Chop Suey Nation: The Legion Cafe and Other Stories from Canada’s Chinese Restaurants

Chop Suey Nation: The Legion Cafe and Other Stories from Canada’s Chinese Restaurants

In 2016, Globe and Mail reporter Ann Hui drove across Canada, from Victoria to Fogo Island, to write about small-town Chinese restaurants and the families who run them. It was only after the story was published that she discovered her own family could have been included—her parents had run their own Chinese restaurant, The Legion Cafe, before she was born. This discovery,...

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Title:Chop Suey Nation: The Legion Cafe and Other Stories from Canada’s Chinese Restaurants
Author:Ann Hui
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Chop Suey Nation: The Legion Cafe and Other Stories from Canada’s Chinese Restaurants Reviews

  • Rachel

    This was fantastic! A really thoughtful and engaging look at the past and present of Chinese restaurants across Canada.

  • Alex Mulligan

    Chop Suey nation is one of those special books where the author manages to weave in a personal story with the primary focus of the book. In fact Hui’s story of her own fathers arrival in Canada serves as an excellent anecdote to the story of “Chinese” restaurants, their faux-Chinese cuisine, and why they are scattered across the nation. The narrative moves masterfully between time and location and focuses on the owners of these restaurants as a means to explain the rise of Chinese restaurants in

    Chop Suey nation is one of those special books where the author manages to weave in a personal story with the primary focus of the book. In fact Hui’s story of her own fathers arrival in Canada serves as an excellent anecdote to the story of “Chinese” restaurants, their faux-Chinese cuisine, and why they are scattered across the nation. The narrative moves masterfully between time and location and focuses on the owners of these restaurants as a means to explain the rise of Chinese restaurants in small town Canada. While Hui’s narrative includes important historical facts about Chinese immigration to Canada, she avoids citing historical studies or common tropisms and uses restaurant owners personal narratives to elaborate on Chinese immigration history.

    Hui’s cross Canada road trip answered many of the questions she set out to answer, while generating new questions she didn’t think of. Not only does the reader get a taste of all the restaurants she visited, one feels as if they are going along on the adventure.

    The conclusions Ann Hui reaches in chapter 19 and 21 are nothing short of powerful, and beautifully well written! Overall this is an excellent book that sheds light on a unique aspect of Canada and our food scene, while illuminating many aspects of Canadian and Chinese history. It’s a entertaining, surprising, personal and gorgeous read!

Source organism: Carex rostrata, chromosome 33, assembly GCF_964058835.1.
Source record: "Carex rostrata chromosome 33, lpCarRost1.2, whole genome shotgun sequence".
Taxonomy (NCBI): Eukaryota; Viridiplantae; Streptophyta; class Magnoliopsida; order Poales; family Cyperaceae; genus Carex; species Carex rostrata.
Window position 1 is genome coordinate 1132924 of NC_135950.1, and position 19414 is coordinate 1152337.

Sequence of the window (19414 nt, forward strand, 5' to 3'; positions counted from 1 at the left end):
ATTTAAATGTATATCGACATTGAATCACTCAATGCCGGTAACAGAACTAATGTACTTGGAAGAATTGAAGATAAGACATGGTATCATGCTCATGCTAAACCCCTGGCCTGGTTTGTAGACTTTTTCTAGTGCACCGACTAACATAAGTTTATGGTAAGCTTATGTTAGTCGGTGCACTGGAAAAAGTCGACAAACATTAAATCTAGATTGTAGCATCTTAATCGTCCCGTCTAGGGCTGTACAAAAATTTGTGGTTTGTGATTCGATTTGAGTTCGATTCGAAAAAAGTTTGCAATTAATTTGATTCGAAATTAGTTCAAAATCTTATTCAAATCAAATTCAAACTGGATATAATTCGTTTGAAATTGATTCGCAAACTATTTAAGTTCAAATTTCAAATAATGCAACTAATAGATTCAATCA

• Renee

    Lovely shorter chapters, but heavy with impact. Yes it's about food, but a larger story is being told about family, culture, identity, and the lengths people will go to make a better life for their loved ones.

  • Simone

    Completely charming. As much about Chinese-Canadian food as it is about the perils and adventure of immigration, the determination people find to make a new life for themselves and their families, the love for family and friends, all the hope and heart and food that bring people together and that sometimes tear them apart.

    Canada has made some mistakes, out of racism and xenophobia and fear. We’re still making those mistakes. Stories like the ones in this book give me hope that we’re learning fro

    Completely charming. As much about Chinese-Canadian food as it is about the perils and adventure of immigration, the determination people find to make a new life for themselves and their families, the love for family and friends, all the hope and heart and food that bring people together and that sometimes tear them apart.

    Canada has made some mistakes, out of racism and xenophobia and fear. We’re still making those mistakes. Stories like the ones in this book give me hope that we’re learning from these mistakes and getting better.

    Now I’m craving sweet & sour pork ...

  • Dna

    I really enjoyed the first quarter of the book, but got to about 50% and stalled. I didn’t feel compelled to continue reading whenever I’d set the book down for a while, and I think it’s because the alternating chapters started to feel too repetitive. I carefully read the remaining chapters where Anna delves into her family history, but mostly ignored the rest of the stops she made at Chinese restaurants across Canada. The visits were mostly shallow, simple, revealing nothing complex or intrigui

    I really enjoyed the first quarter of the book, but got to about 50% and stalled. I didn’t feel compelled to continue reading whenever I’d set the book down for a while, and I think it’s because the alternating chapters started to feel too repetitive. I carefully read the remaining chapters where Anna delves into her family history, but mostly ignored the rest of the stops she made at Chinese restaurants across Canada. The visits were mostly shallow, simple, revealing nothing complex or intriguing about the owners she met...what’s the point? She describes a couple of facial expressions of of a woman who’s shop she stops at and then...nothing. OK. No delving of any kind into the resistance she faces from some Chinese Canadians. She just notes these interactions rather shallowly and moves on. It’s so boring. And the book is getting tons of buzz, but it’s not the sparkly adventure across Canada you think it’s going to be. It feels like a National Post weekend article that’s been padded and bloated to fit the size of a publishable book. I feel like I wasted three weeks trying to crawl through this book.

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